We are blessed to be given a constant reminder of the beauty and sacredness of the earth. Living in Central Oregon. Have you noticed how vital it is for our mental, emotional, physical, spiritual well being, to get outside spend time in nature. People often say they feel closest to God in nature. I mean nature is our best teacher, therapist, healer, preacher. Nature is healing. How ironic it is that we turn to God’s holy earth, to heal ourselves. When God’s holy earth is in crisis, and calling out to us for healing, the Psalm has said the earth is the Lord’s, and all that is in it. The Earth doesn’t belong to us, we belong to the earth, in saying the earth is the Lord’s the psalmist reminds us of a mistake we commonly make when thinking about God’s creation. We view God’s creation from a very human centered lens, as if God is only concerned with with us human beings. And God simply designed the rest of creation for our personal use and pleasure. From this perspective, we treat the earth as a commodity, to be used and consumed rather than a sacred gift, and community we belong to and share. The poet and writer window berry road we have lived our lives by the assumption that what was good for us would of course, be good for the Earth. We’ve been wrong with disastrous consequences. We must change our lives and live by the contrary assumption that what is good for the earth will ultimately be good for us. And that requires that we change our relationship with the earth and rediscover the sacredness of the earth. The lens through which we see the Earth will determine our behavior towards the Earth. Thank you we will not fight to save what we do not see as sacred we will not restore and renew what we do not Revere. We will not make the necessary sacrifices for what we don’t love deeply. I am really excited today to share a conversation in celebration in honor of Earth Day with Stacey Wilhelmsen. Stacy, her husband Matt and their children, Henry Sawyer and Sloane a belong to our church. And Stacy has a master’s in early childhood development. And her passion is connecting children to the wonder, beauty and gift of nature. She’s the learning and curriculum specialist for the Forest School. Right here in Bend. Stacy, welcome. I am so excited to share this conversation with you and honor and in celebration of Earth Day. Can you tell us a little bit more about your what is Forest School? And and why did you choose that particular path for your children? Yeah, thank you for having me here. By the way, I feel honored to be able to talk about something that I’m very passionate about. I am an educator and I chose for school for my children. Because it’s something that has been an a passion of mine. Since I found it, and I found for school, during my time getting my masters I knew pretty quickly that that was the there was the values that were in for school were the way I wanted to implement in my own classroom. The things I wanted to do with my students in my own classroom. And that is really it. The connection to themself the connection to place. The the the moderated risk, which is really important for young children as they’re developing their sense of self. But most importantly, it was exactly what you were saying in that I really felt an urge to, to kind of shift up the way we were living our life in order to help build that sense of connection to to Earth and forest school really was a beautiful way to do that with my children. And and so yeah, we made the move over to the forest school and it’s all nature immersion. So children are learning outdoors. It’s inquiry based and child led, which is something very important to me. And as a as a teacher and as a mother. It fills me up to be able to work out there and to be to watch See, our young children really connect with nature and in such an authentic way. You don’t have to do much to to get kids to find their way in the forest to find their own way. And that’s I think, that’s, that’s the biggest thing for me is for them to build that confidence in themselves. And they do that through play, and through being outside and through, through learning in that in that environment. I said earlier that nature is our best is our best teacher, really, and our best healer. What do you think? What do you think it is about? Nature? That is such a powerful force that that, you know, might bring not only peace, but but balance to our lives? I mean, why? Why do you think it is so important to have that deep and strong connection with nature? Particularly for children? Yeah, no, it’s a fabulous question. And I think there’s, there’s a few answers for it. For me personally. And I think I think the first thing is that we are nature we are. As humans, we are part of this planet we are we interact with it, we’re interconnected, there’s then the end, I think we’ve lost a bit of that, in the in the current way of the world, I think we’re very much into our technology and electronics, which I am too, and my children are too and I’m there. I’m not here to be anti technology. But I think that there is a bit of ourselves that we have lost by not being immersed in nature. And this is something that I was noticing in the classroom with the students I was teaching, and I was, I was really intentional about it. When my children were young, that I, I wanted to help them find their own way in nature to find themself. Because at the end of the day, I feel like my role as a mother, my role as a teacher, is always to help my students and my children connect to their higher self to their, to whatever it is inside of them. That’s that is creating motivation, whether it’s learning or whether it’s to protect our planet. And so if they don’t have that internal motivation, they’re not going to they who who would, you know, if you don’t care about something, or you don’t have a connection to something, they’re not going to fight for it. And so it’s a balance, I think, between fighting for the earth and nature, and also fighting for ourselves in our, our connection to ourselves a little bit, you’re talking a little bit about that deep connection, and back to the psalmist words that that the earth, the earth is the Lord’s so the Earth is the creators, and all that is in it that, that it doesn’t belong to us than that we belong to it. And you said a little earlier that that we are nature? Can you say a little bit more about that, in terms of what really, what are the implications of that, and I love what you said about about somehow nature helps us to find our truest self, I know for me, if I’m out on a trail with with dirt underneath my feet, with my dogs by my side, somehow my anxious mind is calmed and my troubled heart become settled, and I get a better perspective. You know, so often my perspective can be kind of all about me. And some have just been part of nature kind of lifts me beyond myself. So can you say a little bit more about how that works with kids particularly? Yeah. I think for myself, growing up as a child, I really connected with that, that, that, noticing of it, and calming my nervous system, that recognition that when things were feeling out of sorts, or hard, I could, I could go outside and that was a constant. And I think that that constant of watching, watching the cyclical nature of being outside and knowing, you know, the seasons, and kind of recognizing that we as humans have the same cycles, that we also weave, we need to slow down or we have energy at certain times of the year or certain parts. And I think just like, for, for me, it was something that I connected with, and I wanted for my own children. I knew that pretty early on it. It was a mental health thing, and then learning about it, learning about the values of the Forest School and the idea that we have disconnected from nature so profoundly in the last, you know, 30 plus years with the rise of technology and with efficiencies and so it’s it’s like it feels Urgent to reconnect with what we come from, with what our natural rhythms are in with what you know, the things that, that we just that we just know, bring us peace. And instead of searching for in all the places and making it really complicated, being outside and just walking, or, you know, just sitting in the grass and looking at the trees or listening to the birds, there’s just that moment of silence in your own self, that, that, that break from the noise. I think it’s so important for our little ones, and in us, but especially them growing up in a world that, you know, we don’t really know what the future is going to look like for them with regards to AI or technology. And I think we have an opportunity right now to really be intentional about that, and to connect our children to something bigger and greater, so that we don’t fall into, you know, reliance on something outside of ourself. Because really, at the end of the day, we have it all within ourselves. And if we go out, and just kind of take all the way take away everything else and just be just be there. And nature really gives us that space to do that. Because it’s not asking for anything back kind of reminds me that I often think of like the ecological crisis, the environmental crisis, the the climate crisis, I think what we’re talking about is actually deep down at a foundational level of spiritual crisis, kind of, as I said earlier, that we won’t, we won’t make the necessary sacrifices for that which we don’t love deeply. And I don’t mean love in terms of like a selfish love as to what what can this do for me, but, but a love that recognizes the value and the worth, in, in the other in the earth in, in in nature, and that we won’t, we won’t kind of work for renewal and recovery and restoration. For that, which we don’t revere for that which we take for granted. So in celebration of Earth Day, in honor of Earth Day, what are some ways that that we can participate in in healing the earth? And what are ways that we can perhaps strengthen and deepen our own connection in a healthy way? With the Earth? Um, to answer the second question, something that I have, I really have learned from for school that I’ve taken as a practice of my own is something called a sit spot. And it’s very simple. But the concept is that, and this is a practice that the children do out at the Forest School is that they have a spot in nature that they sit in every day, and, and there’s no, there’s no expectation, there’s no guide. It’s just sitting and noticing, and just reflecting whether that’s on your day, or on your week, or just in the moment and being present. And it’s, it’s so fun to watch after, you know, you’ve implemented this with young kids and you go out and you see all these kids just sitting in their spot in the forest. And they’re just, some are playing and some are doing their own thing. And I, I do it with them, I sit and I would have my own sit spot with them. And so now it’s a practice I bring home, at my own home. And it’s something I have found is so simple. But if you have a sacred spot somewhere at your, at your home, or some a special place that you go to, and you just make a practice of sitting. And there’s there’s nothing that there is nothing you have to do. It’s just sitting and just being still and being quiet. And I like the idea of it being the same spot. Because with children and with us too, it’s an opportunity to be able to notice how things change over time. And that’s a practice for children to be able to throughout the seasons, notice, oh, in my sit spot, look at how the leaves have changed, or the birds are singing at this time of year and they’re not at this time of year or it’s colder or warmer, or they’re feeling sensations, it’s just a space and time to be able to connect with themselves again. And like I said, Do what you’re, you know, saying to a deeper, a deeper meaning something beyond that sounds like just a beautiful ritual to live what the psalmist said that this doesn’t belong to us. It sounds like just a beautiful ritual to remind us and to experience that, that we belong to the earth. We are part of this and this is part of part of us. Yeah, and that’s beautiful. I mean, we just celebrated Easter and the promise of Easter is, is really that that destruction, that suffering destruction and death. Do not and will not Don’t ever have the last word. And with so much destruction right now, I think that is so important to hang on to that promise that, that God has the power to make all things new. Again, the poet Wendell Berry Berry said, it’s not our job, to practice, resurrection, to bring to bring life where there is destruction and death to bring to bring hope, where there is despair. I mean, I think of the very first sentence of the Bible where we were taught, it says, In the beginning, God created. But the original Hebrew actually says something profoundly different. It says, In the beginning, God began to create, that’s very different than in the beginning, God created in the beginning, God began to create, and God continues to create. What I hear in that is that is that God’s not finished with us that God’s not finished with the the world yet and God continues to create and restore and renew and to heal the earth. And that we’re called, to be partners with God. In that holy work, you know, as you were talking, it reminded me of those amazing words from Chief Seattle where he said, we do not inherit the earth from our ancestors. We are borrowing the Earth from our children, and from their children. So it just makes me wonder, what are we willing to do when what sacrifices are we willing to make, for the sake of love to partner with God and healing the earth, not just for ourselves, but for the sake of our children, and for the sake of their children, and their children. And so, to close our conversation and an honor and celebration of Earth Day, I mean, if you had a prayer, if you had a prayer for, for the earth for nature, if you had a prayer for your own children, and their relationship to the earth and nature, what would that prayer be? Hmm.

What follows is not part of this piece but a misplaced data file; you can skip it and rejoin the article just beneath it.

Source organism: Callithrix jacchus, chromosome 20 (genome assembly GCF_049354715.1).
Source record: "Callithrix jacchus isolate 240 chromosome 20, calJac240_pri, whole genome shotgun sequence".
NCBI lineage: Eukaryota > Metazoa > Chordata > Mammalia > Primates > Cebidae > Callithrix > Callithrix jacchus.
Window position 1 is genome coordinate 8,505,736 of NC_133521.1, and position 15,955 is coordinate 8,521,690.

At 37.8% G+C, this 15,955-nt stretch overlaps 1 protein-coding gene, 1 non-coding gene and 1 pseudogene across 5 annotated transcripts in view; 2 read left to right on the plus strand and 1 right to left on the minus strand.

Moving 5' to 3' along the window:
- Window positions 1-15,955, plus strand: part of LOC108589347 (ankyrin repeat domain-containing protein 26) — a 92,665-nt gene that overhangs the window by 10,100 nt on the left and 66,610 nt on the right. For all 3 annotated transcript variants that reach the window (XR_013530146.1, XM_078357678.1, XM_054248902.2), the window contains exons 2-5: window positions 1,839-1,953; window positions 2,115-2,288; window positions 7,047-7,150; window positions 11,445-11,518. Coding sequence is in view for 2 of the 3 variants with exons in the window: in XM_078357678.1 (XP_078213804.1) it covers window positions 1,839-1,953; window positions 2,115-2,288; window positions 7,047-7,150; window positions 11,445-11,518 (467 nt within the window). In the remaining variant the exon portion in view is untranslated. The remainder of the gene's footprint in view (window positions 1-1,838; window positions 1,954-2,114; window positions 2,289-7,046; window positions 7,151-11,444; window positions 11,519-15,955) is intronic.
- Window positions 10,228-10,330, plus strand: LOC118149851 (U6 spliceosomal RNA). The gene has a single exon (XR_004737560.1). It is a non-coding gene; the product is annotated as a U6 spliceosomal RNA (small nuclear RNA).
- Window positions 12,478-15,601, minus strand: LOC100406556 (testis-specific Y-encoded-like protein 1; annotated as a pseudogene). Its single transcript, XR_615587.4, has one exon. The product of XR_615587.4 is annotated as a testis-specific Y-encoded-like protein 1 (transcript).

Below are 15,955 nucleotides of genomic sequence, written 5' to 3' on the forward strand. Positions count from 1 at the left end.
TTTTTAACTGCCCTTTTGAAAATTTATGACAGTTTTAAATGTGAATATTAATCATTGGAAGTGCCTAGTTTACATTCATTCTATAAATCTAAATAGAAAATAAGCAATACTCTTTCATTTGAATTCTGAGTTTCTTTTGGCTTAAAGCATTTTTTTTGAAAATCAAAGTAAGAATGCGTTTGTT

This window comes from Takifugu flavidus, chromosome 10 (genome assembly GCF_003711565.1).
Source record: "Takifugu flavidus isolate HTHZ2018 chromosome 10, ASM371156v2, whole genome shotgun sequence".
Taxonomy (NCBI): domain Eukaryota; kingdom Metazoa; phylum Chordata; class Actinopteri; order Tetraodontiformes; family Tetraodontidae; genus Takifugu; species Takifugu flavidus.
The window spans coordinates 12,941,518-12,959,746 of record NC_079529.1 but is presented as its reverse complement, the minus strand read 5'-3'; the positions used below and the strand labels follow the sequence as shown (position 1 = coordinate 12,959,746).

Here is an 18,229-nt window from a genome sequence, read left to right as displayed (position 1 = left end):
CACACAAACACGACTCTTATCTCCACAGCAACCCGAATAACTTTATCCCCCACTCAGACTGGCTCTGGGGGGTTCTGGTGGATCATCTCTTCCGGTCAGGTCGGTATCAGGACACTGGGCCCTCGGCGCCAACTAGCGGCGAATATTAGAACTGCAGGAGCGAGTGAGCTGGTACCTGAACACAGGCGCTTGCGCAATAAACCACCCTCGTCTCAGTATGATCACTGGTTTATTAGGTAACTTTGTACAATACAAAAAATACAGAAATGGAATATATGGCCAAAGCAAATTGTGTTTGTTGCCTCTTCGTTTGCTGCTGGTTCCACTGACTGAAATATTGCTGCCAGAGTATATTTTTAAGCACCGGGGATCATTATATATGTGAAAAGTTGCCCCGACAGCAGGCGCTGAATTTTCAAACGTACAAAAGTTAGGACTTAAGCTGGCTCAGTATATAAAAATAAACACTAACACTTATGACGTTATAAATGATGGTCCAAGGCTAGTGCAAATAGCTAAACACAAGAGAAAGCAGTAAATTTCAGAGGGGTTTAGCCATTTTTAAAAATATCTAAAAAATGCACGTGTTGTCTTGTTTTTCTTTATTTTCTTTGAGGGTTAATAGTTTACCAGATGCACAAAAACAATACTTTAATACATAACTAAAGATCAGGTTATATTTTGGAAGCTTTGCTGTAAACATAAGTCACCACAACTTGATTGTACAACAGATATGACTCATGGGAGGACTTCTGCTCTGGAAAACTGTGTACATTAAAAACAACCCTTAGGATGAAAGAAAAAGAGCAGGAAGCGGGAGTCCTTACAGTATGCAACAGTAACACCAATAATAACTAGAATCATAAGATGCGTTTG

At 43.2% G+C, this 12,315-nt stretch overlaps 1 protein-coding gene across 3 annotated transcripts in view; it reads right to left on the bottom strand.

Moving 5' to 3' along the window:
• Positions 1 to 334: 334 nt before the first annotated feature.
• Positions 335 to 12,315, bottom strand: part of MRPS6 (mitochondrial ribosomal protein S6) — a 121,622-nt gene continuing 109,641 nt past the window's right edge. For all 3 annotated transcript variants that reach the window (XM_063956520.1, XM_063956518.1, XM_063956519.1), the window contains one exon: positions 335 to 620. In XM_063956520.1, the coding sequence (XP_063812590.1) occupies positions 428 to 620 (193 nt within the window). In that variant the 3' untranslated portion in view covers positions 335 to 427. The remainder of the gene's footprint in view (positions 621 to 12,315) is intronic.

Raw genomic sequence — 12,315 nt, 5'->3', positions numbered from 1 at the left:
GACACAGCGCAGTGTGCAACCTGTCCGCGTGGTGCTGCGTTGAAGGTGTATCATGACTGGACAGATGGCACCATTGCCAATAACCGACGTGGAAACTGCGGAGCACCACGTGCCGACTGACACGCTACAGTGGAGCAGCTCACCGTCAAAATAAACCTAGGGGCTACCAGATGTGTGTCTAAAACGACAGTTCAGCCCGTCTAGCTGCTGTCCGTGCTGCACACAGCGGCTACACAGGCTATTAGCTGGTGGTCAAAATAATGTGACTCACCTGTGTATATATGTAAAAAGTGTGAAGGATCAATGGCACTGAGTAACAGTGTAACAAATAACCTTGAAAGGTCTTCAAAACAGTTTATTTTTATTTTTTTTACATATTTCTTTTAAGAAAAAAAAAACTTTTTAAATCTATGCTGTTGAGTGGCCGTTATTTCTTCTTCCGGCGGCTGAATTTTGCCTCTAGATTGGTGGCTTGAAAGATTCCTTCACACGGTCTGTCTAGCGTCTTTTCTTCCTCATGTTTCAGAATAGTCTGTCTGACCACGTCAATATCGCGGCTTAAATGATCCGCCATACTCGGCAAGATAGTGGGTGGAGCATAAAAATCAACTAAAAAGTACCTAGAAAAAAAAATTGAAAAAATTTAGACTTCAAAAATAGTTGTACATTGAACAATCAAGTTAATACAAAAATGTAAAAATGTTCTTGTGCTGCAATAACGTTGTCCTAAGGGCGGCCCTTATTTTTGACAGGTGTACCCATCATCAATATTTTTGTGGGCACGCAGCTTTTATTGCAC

That prayer would be for my children to find peace, within themselves. And, and balance. Balance in, in this ecosystem, this this process that we’re all a part of, and to know how interconnected they all that they are to the earth and to each other, and, and that they can always find solace. And they can always find themselves out outdoors and in nature, because they are nature. Yeah.

That’s beautiful. Because that’s I think we find peace within nature. We’re going to want to respect Revere, love, cherish and care for the earth. Well, generally, we close prayers by saying amen. And the word amen. Literally means. May it be so May it be so. Stacy, I can’t thank you enough for the work that you do. And for this conversation, I appreciate it. Thank you. Me too. It’s an honor to be here. Thank you.